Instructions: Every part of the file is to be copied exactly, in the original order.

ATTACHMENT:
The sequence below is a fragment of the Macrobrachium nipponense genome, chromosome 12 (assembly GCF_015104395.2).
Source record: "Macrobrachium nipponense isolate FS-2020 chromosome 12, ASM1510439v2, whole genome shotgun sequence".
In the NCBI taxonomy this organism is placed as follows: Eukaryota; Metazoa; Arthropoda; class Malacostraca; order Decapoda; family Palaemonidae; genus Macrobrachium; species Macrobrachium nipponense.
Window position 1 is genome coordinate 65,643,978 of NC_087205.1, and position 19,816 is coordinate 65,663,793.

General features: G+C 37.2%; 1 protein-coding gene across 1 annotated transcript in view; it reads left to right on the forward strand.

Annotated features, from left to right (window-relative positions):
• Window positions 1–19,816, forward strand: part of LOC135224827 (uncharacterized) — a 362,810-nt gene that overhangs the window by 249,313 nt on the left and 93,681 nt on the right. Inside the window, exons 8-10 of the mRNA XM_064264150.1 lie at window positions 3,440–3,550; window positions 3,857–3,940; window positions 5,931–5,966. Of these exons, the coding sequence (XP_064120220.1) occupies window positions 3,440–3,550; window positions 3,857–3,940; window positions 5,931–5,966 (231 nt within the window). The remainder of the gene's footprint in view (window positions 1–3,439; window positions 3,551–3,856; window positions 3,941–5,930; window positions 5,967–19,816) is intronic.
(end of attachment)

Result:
The sequence below is a fragment of the Macrobrachium nipponense genome, chromosome 12 (assembly GCF_015104395.2).
Source record: "Macrobrachium nipponense isolate FS-2020 chromosome 12, ASM1510439v2, whole genome shotgun sequence".
In the NCBI taxonomy this organism is placed as follows: Eukaryota; Metazoa; Arthropoda; class Malacostraca; order Decapoda; family Palaemonidae; genus Macrobrachium; species Macrobrachium nipponense.
Window position 1 is genome coordinate 65,643,978 of NC_087205.1, and position 19,816 is coordinate 65,663,793.

General features: G+C 37.2%; 1 protein-coding gene across 1 annotated transcript in view; it reads left to right on the forward strand.

Annotated features, from left to right (window-relative positions):
• Window positions 1–19,816, forward strand: part of LOC135224827 (uncharacterized) — a 362,810-nt gene that overhangs the window by 249,313 nt on the left and 93,681 nt on the right. Inside the window, exons 8-10 of the mRNA XM_064264150.1 lie at window positions 3,440–3,550; window positions 3,857–3,940; window positions 5,931–5,966. Of these exons, the coding sequence (XP_064120220.1) occupies window positions 3,440–3,550; window positions 3,857–3,940; window positions 5,931–5,966 (231 nt within the window). The remainder of the gene's footprint in view (window positions 1–3,439; window positions 3,551–3,856; window positions 3,941–5,930; window positions 5,967–19,816) is intronic.